By Andrew Bolt ~
I have been alarmed for years that untested “natural” cures have not just been spruiked by the media but taught in our lesser universities and colleges:
Southern Cross University includes a course of homoeopathy in its bachelor of naturopathy. La Trobe University teaches homoeopathy to tomorrow’s nurses in its bachelor of nursing/naturopathy. Charles Sturt University upgrades homoeopathy diplomas into a bachelor of health science. Until just a few years ago, Victoria University not only taught homoeopathy, but “vibrational medicine” and “the role of intuition” in healing. Then there’s the TAFE courses in homoeopathy, too many to list.
I wrote that in 2010, and understand there’s been some retreat from this madness since then.
But damage done. Now comes more evidence how deadly this “natural” fad really is:
GREG Melhuish turned to natural therapies to cure his cancer and it nearly killed him…
The popular DJ was diagnosed with metastasised cancer of the colon which had moved to his liver last November. His doctor offered chemotherapy which he turned down…
“I decided I’d give myself three months on alternative therapies… I saw a local guy and my natural therapies considered of a whole bunch of herbs and mushrooms and enzymes and detoxifying stuff and I got really ill, it was about $500 worth of stuff.
“Then I had vitamin C infusions at a clinic in Robina and heat tent treatment (hyperthermic treatment) at $500 an hour but I was just pissing money up against the wall.”
On another recommendation, he turned to a ‘master pranic healer’ or energy healer who claimed to have cured him…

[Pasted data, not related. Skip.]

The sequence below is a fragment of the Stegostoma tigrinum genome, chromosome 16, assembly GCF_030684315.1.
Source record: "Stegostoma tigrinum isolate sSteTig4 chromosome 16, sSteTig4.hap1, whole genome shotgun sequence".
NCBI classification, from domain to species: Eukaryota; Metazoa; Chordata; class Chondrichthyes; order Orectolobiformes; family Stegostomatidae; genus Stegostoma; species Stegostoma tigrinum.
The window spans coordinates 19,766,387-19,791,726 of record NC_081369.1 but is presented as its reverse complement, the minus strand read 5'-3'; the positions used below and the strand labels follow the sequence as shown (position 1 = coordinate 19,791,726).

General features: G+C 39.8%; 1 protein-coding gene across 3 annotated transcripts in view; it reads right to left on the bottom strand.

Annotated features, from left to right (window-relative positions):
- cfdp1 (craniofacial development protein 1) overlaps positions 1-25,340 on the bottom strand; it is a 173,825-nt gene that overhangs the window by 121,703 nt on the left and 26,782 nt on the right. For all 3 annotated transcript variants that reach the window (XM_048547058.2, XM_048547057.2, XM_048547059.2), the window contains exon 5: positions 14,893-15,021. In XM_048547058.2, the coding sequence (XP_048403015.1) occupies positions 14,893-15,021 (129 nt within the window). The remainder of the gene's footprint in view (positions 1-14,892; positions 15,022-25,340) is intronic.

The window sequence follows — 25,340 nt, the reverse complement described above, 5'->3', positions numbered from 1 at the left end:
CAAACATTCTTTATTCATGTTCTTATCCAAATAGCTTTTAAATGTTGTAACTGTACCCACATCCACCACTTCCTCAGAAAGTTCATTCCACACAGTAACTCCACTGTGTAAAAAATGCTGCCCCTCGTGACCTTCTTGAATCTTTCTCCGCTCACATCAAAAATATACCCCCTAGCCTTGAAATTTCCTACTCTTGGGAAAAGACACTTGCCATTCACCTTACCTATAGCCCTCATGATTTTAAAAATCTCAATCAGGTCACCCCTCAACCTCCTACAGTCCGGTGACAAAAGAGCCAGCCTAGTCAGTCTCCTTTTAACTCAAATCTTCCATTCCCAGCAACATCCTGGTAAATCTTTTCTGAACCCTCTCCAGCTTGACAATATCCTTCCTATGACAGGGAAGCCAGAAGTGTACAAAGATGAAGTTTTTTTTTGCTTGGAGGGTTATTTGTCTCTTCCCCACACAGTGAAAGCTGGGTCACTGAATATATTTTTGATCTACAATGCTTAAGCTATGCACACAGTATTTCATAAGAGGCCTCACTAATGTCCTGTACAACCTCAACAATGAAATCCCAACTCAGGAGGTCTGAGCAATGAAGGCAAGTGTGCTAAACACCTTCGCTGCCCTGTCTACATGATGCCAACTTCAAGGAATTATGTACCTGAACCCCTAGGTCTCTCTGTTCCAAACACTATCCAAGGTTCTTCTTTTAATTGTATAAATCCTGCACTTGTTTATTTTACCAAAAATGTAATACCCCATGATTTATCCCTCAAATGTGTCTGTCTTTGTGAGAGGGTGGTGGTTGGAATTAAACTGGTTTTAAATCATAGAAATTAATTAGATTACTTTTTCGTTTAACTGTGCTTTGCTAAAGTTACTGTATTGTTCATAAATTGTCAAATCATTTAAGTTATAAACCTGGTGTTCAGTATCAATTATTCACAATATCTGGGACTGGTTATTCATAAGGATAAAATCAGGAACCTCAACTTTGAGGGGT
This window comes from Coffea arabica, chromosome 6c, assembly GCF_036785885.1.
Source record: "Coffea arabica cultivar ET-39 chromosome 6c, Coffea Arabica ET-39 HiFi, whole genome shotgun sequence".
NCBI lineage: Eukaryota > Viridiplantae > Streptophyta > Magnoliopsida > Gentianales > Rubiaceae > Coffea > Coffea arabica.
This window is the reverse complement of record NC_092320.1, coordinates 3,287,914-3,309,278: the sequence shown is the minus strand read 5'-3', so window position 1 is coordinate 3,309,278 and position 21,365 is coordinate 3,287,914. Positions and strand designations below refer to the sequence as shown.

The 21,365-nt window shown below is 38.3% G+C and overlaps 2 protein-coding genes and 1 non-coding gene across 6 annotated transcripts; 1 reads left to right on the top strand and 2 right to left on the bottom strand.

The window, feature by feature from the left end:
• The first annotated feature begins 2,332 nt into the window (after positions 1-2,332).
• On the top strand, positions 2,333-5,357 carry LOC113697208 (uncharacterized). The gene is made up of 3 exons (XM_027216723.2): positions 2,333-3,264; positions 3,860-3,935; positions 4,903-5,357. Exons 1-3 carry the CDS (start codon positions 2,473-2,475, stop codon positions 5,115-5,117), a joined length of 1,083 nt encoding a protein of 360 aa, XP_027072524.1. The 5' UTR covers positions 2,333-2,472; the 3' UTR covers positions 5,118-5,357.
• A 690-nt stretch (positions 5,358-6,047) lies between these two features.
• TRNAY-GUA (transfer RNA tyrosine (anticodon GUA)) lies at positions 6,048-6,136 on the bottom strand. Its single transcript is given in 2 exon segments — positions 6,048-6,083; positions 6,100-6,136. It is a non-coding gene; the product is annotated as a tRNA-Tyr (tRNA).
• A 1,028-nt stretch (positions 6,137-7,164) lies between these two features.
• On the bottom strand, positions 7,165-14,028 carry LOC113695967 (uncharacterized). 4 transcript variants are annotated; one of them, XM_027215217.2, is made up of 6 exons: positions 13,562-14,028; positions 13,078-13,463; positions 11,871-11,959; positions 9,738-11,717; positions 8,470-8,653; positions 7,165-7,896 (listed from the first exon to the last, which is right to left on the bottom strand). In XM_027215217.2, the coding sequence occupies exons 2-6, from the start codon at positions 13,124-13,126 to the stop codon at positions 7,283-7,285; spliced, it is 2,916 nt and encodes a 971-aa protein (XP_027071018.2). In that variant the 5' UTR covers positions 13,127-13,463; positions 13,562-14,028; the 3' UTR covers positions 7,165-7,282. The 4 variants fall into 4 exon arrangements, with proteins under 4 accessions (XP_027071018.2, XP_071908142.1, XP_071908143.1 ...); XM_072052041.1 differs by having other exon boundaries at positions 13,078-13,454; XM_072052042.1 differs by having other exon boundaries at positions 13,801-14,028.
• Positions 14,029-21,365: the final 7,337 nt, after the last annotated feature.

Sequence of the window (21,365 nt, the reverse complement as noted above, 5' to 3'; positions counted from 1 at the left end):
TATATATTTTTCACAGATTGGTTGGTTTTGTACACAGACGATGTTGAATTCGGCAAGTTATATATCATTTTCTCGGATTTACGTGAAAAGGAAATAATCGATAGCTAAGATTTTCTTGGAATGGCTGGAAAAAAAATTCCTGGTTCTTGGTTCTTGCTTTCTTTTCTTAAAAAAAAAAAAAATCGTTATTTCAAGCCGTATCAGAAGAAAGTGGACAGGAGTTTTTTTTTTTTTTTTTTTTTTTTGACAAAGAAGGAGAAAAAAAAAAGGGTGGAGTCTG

At that point Mr Melhuish started chemotherapy…
“I would be in an even better state had I commenced chemotherapy when I was first diagnosed…
Sydney Oncologist Professor Fran Boyle said she had seen dozens of sad cases of people who had rejected chemotherapy and conventional western medicine in favour of alternatives only to return when it was too late.
“They’ll say they are worried about the side-effects and they’ll take their chances and the ones that come back are in desperate circumstances and the temptation to say ‘I told you so’ is very strong, I’d like to say this could have been avoided,” Prof Boyle said.
“I had a patient whose husband was a conspiracy theorist saying we had an interest in not curing cancer so we could sell chemotherapy and he took his wife to Mexico and she died a year ago.
“Just this week I had a young woman who elected not to have treatment for what was a very treatable cancer and it was very distressing to know she missed out on treatment that could have cured her and now she is at death’s door.
“She was having intravenous vitamin C and a number of herbs by alternative practitioners that gave her the belief that her cancer could be controlled.”
Andrew Bolt writes for the Herald Sun, Daily Telegraph, and The Advertiser and runs Australia’s most-read political blog. On week nights he hosts The Bolt Report on Sky News at 7pm and his Macquarie Radio show at 8pm with Steve Price.